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Log Horizon Collection 2 Anime DVD Review

6 min read

Log Horizon Collection 2 HeaderLog Horizon is everything I wanted out of a video game anime series.

What They Say:
As Shiroe learns the secrets behind the creation of the World Fraction spell, the origin of the Demi-humans, and how his actions in the Real World have affected the world in which he now dwells, the seeds of thought he’s planted in the minds of others begin to bear fruit. Gaming tactics may have been intended for amusement, but their principles were developed for actual war stratagems; as others begin to implement those tactics, the existing alliance and balance of power begin to shift. And those changes can’t come quickly enough, as the adventurers’ preoccupations have allowed the Goblins to amass an army unlike anything they’ve ever seen. Now the Goblins are on the march, and as the Estal Lords debate their course of action, Minori makes a dangerous gamble and initiates actions on her own. But in the midst of this MMORPG turned real, an unassuming princess may be the key to ultimate victory. Flesh and blood replaces Avatars and Stat Lists as an entire world stands on the brink of apocalypse in Log Horizon – Collection 2!

The Review:
Audio:
I watched the Japanese for the duration and nothing sounded out of the ordinary.

Video:
The video is about as good as you can expect from a DVD. Serviceable and not too terrible.

Packaging:
Flimsy and Sentai-y as always, but a curious lack of fanservice shots in the back. M…maybe there isn’t any in the second half of the show?? I’m still really digging the background art on the discs though.

Menu:
Menus same as the last one, except this time is has the really weird opening playing over it instead of the ending. That’s actually a curious choice to use the ending first, but who am I to judge. The opening’s really weird after all. DATABASE!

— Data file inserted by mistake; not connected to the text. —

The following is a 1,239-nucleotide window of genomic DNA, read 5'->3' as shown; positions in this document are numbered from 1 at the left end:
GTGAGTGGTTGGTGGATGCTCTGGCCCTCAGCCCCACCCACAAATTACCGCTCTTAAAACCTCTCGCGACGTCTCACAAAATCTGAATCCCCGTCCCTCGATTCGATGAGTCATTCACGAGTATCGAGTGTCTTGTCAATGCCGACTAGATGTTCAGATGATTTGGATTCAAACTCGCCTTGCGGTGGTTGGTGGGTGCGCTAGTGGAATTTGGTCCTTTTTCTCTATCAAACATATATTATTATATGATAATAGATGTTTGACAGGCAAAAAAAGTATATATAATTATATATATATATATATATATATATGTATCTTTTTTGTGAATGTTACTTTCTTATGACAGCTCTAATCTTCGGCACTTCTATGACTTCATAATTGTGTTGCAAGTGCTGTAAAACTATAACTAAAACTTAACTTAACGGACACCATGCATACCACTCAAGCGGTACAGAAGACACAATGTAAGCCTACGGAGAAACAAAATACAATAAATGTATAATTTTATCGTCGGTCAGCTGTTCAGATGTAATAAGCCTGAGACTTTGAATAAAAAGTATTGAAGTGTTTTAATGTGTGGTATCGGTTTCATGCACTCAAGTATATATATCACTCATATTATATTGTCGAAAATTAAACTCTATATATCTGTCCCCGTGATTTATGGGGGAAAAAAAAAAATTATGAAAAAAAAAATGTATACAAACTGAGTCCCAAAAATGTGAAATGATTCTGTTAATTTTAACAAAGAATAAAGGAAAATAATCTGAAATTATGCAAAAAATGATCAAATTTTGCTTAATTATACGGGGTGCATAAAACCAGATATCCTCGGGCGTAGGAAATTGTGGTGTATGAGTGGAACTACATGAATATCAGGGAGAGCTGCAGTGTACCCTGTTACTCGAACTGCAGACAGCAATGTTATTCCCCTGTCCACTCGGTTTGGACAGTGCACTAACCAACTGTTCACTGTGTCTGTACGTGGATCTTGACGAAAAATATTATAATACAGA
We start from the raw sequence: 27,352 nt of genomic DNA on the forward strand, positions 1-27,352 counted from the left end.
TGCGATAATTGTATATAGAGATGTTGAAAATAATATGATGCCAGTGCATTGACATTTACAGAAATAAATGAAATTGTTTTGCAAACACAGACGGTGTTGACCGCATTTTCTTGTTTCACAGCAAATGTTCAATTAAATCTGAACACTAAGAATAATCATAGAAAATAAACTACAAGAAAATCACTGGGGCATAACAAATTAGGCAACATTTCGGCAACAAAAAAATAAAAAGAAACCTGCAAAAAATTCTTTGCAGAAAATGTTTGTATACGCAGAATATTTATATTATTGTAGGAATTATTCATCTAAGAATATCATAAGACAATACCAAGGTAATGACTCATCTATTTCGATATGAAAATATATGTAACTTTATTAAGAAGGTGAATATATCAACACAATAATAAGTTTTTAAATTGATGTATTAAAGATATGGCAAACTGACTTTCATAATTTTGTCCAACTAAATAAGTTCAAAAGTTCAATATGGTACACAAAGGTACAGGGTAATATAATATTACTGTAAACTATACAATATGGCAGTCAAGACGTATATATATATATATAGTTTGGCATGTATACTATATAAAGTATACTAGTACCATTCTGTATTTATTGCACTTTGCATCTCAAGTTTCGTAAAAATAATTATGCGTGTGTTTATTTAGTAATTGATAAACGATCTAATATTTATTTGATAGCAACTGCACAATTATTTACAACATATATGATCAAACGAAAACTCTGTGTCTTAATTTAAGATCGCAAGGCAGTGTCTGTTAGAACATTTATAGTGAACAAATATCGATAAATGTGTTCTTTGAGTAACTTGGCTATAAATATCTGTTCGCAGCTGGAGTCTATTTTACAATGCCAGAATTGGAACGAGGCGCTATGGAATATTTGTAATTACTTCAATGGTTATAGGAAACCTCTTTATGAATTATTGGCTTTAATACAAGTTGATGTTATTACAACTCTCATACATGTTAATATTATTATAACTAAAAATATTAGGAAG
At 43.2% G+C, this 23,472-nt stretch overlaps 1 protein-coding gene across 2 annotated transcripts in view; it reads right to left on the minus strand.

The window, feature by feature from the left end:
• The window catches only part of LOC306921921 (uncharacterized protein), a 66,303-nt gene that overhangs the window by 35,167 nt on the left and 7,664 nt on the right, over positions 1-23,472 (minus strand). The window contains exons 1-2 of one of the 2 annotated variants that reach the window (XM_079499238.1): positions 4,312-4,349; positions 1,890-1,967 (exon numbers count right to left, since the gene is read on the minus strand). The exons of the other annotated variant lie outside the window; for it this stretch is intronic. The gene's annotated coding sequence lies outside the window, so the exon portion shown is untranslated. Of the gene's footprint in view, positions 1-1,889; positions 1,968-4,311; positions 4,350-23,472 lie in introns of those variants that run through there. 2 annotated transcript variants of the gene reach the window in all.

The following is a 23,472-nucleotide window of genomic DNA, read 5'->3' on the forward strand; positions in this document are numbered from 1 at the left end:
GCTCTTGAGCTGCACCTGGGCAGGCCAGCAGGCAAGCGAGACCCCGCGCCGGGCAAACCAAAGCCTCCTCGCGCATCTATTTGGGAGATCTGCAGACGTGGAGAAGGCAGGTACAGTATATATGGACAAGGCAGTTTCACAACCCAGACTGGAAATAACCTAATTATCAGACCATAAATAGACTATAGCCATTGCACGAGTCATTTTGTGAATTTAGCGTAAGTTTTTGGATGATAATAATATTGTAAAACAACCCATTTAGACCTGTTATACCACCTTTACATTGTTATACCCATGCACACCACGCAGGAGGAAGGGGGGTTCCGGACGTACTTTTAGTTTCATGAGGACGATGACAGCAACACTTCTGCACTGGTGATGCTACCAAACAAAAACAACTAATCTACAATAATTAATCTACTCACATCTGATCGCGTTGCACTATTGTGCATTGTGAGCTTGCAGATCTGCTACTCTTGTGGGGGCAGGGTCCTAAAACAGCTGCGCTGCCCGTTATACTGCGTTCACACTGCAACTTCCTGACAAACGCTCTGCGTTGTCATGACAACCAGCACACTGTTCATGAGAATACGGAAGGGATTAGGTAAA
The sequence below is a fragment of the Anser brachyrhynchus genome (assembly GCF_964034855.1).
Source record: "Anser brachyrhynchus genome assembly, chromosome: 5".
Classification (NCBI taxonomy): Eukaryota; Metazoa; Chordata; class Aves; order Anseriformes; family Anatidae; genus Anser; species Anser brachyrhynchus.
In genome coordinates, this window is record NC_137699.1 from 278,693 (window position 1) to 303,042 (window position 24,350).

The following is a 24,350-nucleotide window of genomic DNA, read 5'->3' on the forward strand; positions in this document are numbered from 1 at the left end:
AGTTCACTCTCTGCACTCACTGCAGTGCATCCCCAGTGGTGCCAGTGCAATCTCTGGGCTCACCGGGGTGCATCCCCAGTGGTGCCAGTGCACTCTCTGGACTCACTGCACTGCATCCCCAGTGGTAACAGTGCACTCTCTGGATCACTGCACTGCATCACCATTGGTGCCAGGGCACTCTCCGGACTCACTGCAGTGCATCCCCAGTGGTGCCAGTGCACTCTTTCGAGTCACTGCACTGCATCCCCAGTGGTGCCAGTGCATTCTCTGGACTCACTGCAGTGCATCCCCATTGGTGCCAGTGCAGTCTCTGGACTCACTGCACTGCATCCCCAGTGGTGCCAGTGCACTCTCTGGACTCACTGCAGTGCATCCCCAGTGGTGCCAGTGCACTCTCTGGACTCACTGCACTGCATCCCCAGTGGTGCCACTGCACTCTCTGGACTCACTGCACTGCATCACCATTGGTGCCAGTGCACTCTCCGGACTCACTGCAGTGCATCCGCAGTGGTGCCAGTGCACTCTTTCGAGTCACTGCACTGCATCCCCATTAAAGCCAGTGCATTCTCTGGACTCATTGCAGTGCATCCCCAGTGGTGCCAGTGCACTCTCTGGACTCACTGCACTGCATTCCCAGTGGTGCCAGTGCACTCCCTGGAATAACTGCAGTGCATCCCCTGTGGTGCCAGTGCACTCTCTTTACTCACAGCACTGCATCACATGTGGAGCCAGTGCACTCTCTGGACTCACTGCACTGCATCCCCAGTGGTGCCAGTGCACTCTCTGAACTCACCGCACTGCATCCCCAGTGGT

Extras:
Same as the first set, nothing but the clean opening and closing.

Content: (please note that content portions of a review may contain spoilers)
The first half of this set wraps up the events of the former; we’re still deep into the newly formed alliance between Akihabara and the League of Freedom Cities. It’s steeped in the mythology of the game and gives a peek into the world in which they inhabit. The Adventurers are all the players, free to do what they wish, but the People of the Land are trapped in a caste system just as the fantasy aesthetic suggests.

But Log Horizon understands that with that fantasy aesthetic comes big battles. There’s a quest in which the Goblin King is crowned twice a year and, if the Adventurers do not defeat it within a week, he will gather the Demi-humans and begin a takeover of Yamato. This is exactly what happens with the Adventurers too busy trying to make their own lives manageable to take basically any quest from the People of the Land. The goblins and sahuagin start amassing in hoards and attacking in droves. It’s only the combined efforts of the already formed Council and the alliance with the League of Freedom Cities, the Adventurers would likely be doomed.

That’s not to say that they would die, but something much more sinister lies beneath their reincarnations at the Cathedral. They lose some of their memories, usually from the Real World. This has huge implications, obviously. They could forget they ever were real person and, while this is never stated, it is the huge fear from every Adventurer who knows.

The heart of this storyline lies in five of the newcomers: Tohya, Minori, Serara, Isuzu, and Rundelhaus Code. They’re learning the game and while it has been nice following Adventurers already familiar with the game’s inner workings, it’s also nice to see that learning play out in front of my eyes. It’s Minori who keeps them together and strategizes for them; she truly takes after her mentor / love interest Shiroe. A group of five can take a dungeon if they’re high enough level or individually skilled enough to do so. These five are neither and it’s Minori’s direction and strategems that allow them to get through a dungeon safely. It’s Minori that allows them to live while sahuagin and goblins are coming out of the woodworks.